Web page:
Pictures on slides 1, 3, 5, and 8 were scanned from the book POWWOW COUNTRY: People of the Circle by Chris Roberts. There are many other aspects that could be included when teaching this lesson such as traditional dress, food, importance of the drums, etc.
Origin of the term: Algonquin language meaning council or meeting. Native Americans adopted the term for a spiritual ceremony in which traditional song and dance were used to give thanks for the Earth and everything they had received. Prohibition (late 1800s-early 1900s): The US gov’t banned powwows and arrested anyone who took part in them. The reason: “Some people in the government thought the dances were organized to resist federal forces.” Jeremy L. Smith from the book, Native Americans “Pow wows had religious significance as an opportunity for families to hold naming and honoring ceremonies. Most religious ceremonies are no longer part of the pow wow. Naming ceremonies, for instance, are now more often conducted in the privacy of family gatherings. Honoring ceremonies and ceremonies for dropped eagle feathers remain today, however.” fsst.org
The traditional powwow season goes from June through September. Powwows will occasionally be held in other months as well. Go “on the circuit”: This is where families travel to attend all of the powwows of the season. Traditionally: families camp together and share a variety of native foods and crafts.
Symbolism: “The spatial organization of contemporary Lakota pow-wows mirrors encampments of previous centuries. Women dance clockwise and occupy the center of the circle, and male dancers move around them in the opposite direction, representing a protective force. The next layer is the Drums, which symbolize a protective hoop around the entire arena. Extending outward are further layers: the dance arbor (a shaded resting area), spectators, and traders. Commonly found in the Northern and Central Plains, this ordering is also customary in the intermountain and Pacific Northwest Regions.” Tara Browner – Heartbeat of the People
I would go to this link to explain the different types of dance in depth.
Stress the importance of the song. Without the song, there would be no dance, and without the dance, there would be no powwow. I could also get into the different ceremonies and which songs are typically used for which ceremonies. Also, I could get into the singing differences in men and women, etc.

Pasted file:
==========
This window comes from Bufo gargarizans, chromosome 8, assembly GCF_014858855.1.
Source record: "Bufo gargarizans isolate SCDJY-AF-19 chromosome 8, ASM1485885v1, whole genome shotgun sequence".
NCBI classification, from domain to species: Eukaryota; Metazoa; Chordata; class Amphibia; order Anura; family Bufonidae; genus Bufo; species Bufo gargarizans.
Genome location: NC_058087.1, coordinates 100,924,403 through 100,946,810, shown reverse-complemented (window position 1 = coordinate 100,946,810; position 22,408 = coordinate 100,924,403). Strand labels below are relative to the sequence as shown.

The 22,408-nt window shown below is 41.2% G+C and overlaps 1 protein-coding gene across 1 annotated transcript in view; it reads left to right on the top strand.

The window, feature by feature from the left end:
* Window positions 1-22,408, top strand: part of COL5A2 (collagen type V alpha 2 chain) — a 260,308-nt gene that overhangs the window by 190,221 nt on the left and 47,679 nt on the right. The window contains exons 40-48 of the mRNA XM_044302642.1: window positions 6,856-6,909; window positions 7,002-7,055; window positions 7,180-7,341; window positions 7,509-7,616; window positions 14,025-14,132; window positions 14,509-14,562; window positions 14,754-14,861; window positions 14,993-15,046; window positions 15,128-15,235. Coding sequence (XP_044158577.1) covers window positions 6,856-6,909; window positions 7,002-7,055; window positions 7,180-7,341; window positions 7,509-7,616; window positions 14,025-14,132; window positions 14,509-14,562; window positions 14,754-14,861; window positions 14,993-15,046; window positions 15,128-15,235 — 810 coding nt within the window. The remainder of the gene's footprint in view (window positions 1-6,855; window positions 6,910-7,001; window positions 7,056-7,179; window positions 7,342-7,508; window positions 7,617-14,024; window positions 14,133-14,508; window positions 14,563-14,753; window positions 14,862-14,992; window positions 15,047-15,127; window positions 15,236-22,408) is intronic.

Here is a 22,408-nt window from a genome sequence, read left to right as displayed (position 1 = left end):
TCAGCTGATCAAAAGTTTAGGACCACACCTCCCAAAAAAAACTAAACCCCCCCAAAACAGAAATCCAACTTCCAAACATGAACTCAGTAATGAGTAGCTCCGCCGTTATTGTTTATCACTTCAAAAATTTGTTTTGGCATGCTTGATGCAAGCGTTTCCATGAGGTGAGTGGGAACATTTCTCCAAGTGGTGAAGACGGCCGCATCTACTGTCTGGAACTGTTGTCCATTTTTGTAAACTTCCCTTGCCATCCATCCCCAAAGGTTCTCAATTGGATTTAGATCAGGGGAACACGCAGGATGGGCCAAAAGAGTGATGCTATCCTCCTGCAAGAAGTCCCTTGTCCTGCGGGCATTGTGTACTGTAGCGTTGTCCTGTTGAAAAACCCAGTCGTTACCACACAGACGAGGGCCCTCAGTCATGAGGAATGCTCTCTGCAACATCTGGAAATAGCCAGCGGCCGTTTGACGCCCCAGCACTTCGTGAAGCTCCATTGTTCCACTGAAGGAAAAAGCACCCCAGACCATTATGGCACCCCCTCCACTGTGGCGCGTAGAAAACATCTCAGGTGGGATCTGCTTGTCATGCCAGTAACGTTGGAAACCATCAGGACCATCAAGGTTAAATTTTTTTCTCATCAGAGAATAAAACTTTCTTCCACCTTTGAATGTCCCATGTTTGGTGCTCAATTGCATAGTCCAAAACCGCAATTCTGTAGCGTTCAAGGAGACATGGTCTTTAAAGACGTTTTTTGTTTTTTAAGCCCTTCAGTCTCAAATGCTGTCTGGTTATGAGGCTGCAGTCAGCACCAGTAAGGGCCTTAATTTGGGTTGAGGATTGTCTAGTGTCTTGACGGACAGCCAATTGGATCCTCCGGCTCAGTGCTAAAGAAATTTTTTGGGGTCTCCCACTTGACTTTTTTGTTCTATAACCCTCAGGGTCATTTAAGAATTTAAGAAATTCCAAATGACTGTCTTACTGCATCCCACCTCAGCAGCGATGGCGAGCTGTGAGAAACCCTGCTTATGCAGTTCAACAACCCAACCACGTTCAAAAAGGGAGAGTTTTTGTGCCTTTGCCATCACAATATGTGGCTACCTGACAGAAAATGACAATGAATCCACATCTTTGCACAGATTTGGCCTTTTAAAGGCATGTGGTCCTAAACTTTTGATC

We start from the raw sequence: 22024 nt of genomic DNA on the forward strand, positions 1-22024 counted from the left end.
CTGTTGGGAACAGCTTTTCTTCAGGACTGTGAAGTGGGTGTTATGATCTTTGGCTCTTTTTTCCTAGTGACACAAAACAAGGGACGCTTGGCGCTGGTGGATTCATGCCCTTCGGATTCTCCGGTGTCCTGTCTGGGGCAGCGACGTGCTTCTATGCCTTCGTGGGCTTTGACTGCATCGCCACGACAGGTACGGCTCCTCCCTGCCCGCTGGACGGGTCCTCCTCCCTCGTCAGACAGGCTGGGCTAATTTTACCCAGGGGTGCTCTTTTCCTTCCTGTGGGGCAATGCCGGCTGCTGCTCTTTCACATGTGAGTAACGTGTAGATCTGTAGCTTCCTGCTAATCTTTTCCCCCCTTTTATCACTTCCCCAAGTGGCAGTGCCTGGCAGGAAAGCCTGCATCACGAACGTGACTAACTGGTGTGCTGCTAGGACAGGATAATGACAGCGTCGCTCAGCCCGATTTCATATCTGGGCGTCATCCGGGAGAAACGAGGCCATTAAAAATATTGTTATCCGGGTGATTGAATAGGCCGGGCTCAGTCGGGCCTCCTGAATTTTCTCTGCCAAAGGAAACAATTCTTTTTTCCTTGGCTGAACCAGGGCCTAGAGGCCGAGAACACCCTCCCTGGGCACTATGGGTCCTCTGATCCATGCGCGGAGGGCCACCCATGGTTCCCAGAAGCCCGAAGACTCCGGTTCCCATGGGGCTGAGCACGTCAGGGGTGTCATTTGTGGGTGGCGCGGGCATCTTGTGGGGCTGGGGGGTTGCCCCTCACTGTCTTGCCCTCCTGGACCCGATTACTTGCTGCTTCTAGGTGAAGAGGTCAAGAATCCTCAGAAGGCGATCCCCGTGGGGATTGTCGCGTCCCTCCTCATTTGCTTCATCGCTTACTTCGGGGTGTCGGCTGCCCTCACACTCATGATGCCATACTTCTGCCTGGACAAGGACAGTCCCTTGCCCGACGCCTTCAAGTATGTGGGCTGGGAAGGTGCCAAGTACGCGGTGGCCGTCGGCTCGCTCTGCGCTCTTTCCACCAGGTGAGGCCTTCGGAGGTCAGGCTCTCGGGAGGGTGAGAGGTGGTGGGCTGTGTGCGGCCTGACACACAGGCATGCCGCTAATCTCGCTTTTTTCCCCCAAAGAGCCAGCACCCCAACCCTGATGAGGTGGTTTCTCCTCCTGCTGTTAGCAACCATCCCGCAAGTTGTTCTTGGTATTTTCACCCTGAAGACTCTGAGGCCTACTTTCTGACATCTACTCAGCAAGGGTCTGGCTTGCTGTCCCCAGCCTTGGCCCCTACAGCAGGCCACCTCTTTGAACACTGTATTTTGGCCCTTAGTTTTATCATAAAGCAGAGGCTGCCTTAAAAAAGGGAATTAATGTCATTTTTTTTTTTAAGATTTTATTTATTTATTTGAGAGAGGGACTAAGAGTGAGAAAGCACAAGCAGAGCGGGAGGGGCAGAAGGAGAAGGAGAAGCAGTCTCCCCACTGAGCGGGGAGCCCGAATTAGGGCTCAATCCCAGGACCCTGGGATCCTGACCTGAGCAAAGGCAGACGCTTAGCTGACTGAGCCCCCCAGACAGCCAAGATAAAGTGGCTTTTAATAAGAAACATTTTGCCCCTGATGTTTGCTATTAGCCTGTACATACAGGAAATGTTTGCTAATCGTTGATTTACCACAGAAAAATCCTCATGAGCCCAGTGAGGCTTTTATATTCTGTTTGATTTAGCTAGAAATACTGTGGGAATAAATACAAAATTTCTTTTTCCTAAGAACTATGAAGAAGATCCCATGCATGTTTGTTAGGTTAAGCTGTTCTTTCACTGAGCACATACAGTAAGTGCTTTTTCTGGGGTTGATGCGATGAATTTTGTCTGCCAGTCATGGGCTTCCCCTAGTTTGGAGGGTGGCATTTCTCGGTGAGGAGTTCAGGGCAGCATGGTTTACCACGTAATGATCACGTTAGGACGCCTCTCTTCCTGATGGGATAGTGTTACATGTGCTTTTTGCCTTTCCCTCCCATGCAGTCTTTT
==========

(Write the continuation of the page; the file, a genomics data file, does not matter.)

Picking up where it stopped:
Talk about the importance of not “crossing the circle”
An event in which friends and
family gather to celebrate
the seasonal renewal of life.
Traditional Pow Wow
Origin of the term
Prohibition of Powwows
Religious naming and honoring ceremonies
June through September
Go “on the circuit”:
Blessed by elder members of the tribe to
clear negative spirits and influences
Burning of tobacco or sage
Prayers and songs
Symbolism of Organization
Grand opening of the ceremony
The Eagle Staff is brought into the circle,
followed by the American, Canadian, and tribal
flags. Any title holders from tribal pageants,
etc are next. The men are next in the order as
follows: traditional dancers, grass dancers,
fancy shawl dancers and jingle dress dancers.
Junior boys, then junior girls follow in the
same order. Last come the little boys and the
The dancers perform clockwise around the
arbor. Their steps signify their identity and
Recorded never written
Learned by singers and dancers both
Traditional: very important
Different for each ceremony
English “vocables” or sounds that replace words
Important symbol to Native American culture
Represents harmony and peace, among other
things. The formation of a Powwow is a circle,
representing the harmony, peace, and circle of
life of their people.
DO NOT “Cross the Circle”
“To Dakota and most Native Americans, the
eagle feather is sacred. When one falls from a
dancer's outfit, the powwow stops and a
ceremony is performed to restore the feather's
lost power for good. Four traditional dancers,
usually veterans, dance around the feather
from four directions and usually attack four
times to retrieve it. While traditions differ
among tribes, four is a sacred number for all
Browner, T. (2002). Heartbeat of the People:
Music and Dance of the Northern Pow-Wow.
Urbana and Chicago: University of Illinois
Roberts, C. (1998). Powwow Country: People
of the Circle. Missoula, MT: Meadowlark.
GOOGLE IMAGE SEARCHES
Links on each PowerPoint page